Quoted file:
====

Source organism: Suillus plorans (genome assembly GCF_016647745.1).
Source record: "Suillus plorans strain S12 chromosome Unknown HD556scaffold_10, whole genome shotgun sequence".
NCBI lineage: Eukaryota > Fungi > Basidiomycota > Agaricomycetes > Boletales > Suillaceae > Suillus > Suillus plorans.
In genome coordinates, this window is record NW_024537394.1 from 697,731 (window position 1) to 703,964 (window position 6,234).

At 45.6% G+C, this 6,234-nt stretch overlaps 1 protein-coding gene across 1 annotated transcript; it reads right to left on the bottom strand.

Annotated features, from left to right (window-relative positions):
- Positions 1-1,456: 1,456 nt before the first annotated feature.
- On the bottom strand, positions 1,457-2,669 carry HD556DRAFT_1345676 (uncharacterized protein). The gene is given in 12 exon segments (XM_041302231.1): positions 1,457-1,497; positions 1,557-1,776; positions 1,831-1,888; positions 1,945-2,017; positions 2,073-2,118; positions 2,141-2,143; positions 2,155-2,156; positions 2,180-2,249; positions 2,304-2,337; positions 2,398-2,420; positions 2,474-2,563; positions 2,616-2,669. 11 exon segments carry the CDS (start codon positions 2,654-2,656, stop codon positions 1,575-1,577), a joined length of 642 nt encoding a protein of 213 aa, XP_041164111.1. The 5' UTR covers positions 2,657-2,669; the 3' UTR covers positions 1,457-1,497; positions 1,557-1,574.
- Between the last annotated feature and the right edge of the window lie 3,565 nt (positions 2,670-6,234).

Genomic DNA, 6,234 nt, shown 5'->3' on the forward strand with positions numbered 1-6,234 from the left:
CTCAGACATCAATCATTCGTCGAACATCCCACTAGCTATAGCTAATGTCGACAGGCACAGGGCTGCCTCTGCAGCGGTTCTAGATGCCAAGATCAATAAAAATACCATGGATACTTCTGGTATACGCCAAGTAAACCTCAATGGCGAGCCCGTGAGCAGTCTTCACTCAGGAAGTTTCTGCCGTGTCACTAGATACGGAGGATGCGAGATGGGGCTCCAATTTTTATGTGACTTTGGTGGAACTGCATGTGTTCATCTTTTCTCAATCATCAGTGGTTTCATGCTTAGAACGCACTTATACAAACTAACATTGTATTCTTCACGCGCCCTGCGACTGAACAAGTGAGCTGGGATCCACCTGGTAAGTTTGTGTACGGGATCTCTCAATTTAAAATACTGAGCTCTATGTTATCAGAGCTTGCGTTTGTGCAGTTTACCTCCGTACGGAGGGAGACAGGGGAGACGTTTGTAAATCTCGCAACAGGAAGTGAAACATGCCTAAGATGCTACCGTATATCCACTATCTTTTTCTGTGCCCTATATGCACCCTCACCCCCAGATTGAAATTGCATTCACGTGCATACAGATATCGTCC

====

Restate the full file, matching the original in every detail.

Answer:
Source organism: Suillus plorans (genome assembly GCF_016647745.1).
Source record: "Suillus plorans strain S12 chromosome Unknown HD556scaffold_10, whole genome shotgun sequence".
NCBI lineage: Eukaryota > Fungi > Basidiomycota > Agaricomycetes > Boletales > Suillaceae > Suillus > Suillus plorans.
In genome coordinates, this window is record NW_024537394.1 from 697,731 (window position 1) to 703,964 (window position 6,234).

At 45.6% G+C, this 6,234-nt stretch overlaps 1 protein-coding gene across 1 annotated transcript; it reads right to left on the bottom strand.

Annotated features, from left to right (window-relative positions):
- Positions 1-1,456: 1,456 nt before the first annotated feature.
- On the bottom strand, positions 1,457-2,669 carry HD556DRAFT_1345676 (uncharacterized protein). The gene is given in 12 exon segments (XM_041302231.1): positions 1,457-1,497; positions 1,557-1,776; positions 1,831-1,888; positions 1,945-2,017; positions 2,073-2,118; positions 2,141-2,143; positions 2,155-2,156; positions 2,180-2,249; positions 2,304-2,337; positions 2,398-2,420; positions 2,474-2,563; positions 2,616-2,669. 11 exon segments carry the CDS (start codon positions 2,654-2,656, stop codon positions 1,575-1,577), a joined length of 642 nt encoding a protein of 213 aa, XP_041164111.1. The 5' UTR covers positions 2,657-2,669; the 3' UTR covers positions 1,457-1,497; positions 1,557-1,574.
- Between the last annotated feature and the right edge of the window lie 3,565 nt (positions 2,670-6,234).

Genomic DNA, 6,234 nt, shown 5'->3' on the forward strand with positions numbered 1-6,234 from the left:
CTCAGACATCAATCATTCGTCGAACATCCCACTAGCTATAGCTAATGTCGACAGGCACAGGGCTGCCTCTGCAGCGGTTCTAGATGCCAAGATCAATAAAAATACCATGGATACTTCTGGTATACGCCAAGTAAACCTCAATGGCGAGCCCGTGAGCAGTCTTCACTCAGGAAGTTTCTGCCGTGTCACTAGATACGGAGGATGCGAGATGGGGCTCCAATTTTTATGTGACTTTGGTGGAACTGCATGTGTTCATCTTTTCTCAATCATCAGTGGTTTCATGCTTAGAACGCACTTATACAAACTAACATTGTATTCTTCACGCGCCCTGCGACTGAACAAGTGAGCTGGGATCCACCTGGTAAGTTTGTGTACGGGATCTCTCAATTTAAAATACTGAGCTCTATGTTATCAGAGCTTGCGTTTGTGCAGTTTACCTCCGTACGGAGGGAGACAGGGGAGACGTTTGTAAATCTCGCAACAGGAAGTGAAACATGCCTAAGATGCTACCGTATATCCACTATCTTTTTCTGTGCCCTATATGCACCCTCACCCCCAGATTGAAATTGCATTCACGTGCATACAGATATCGTCC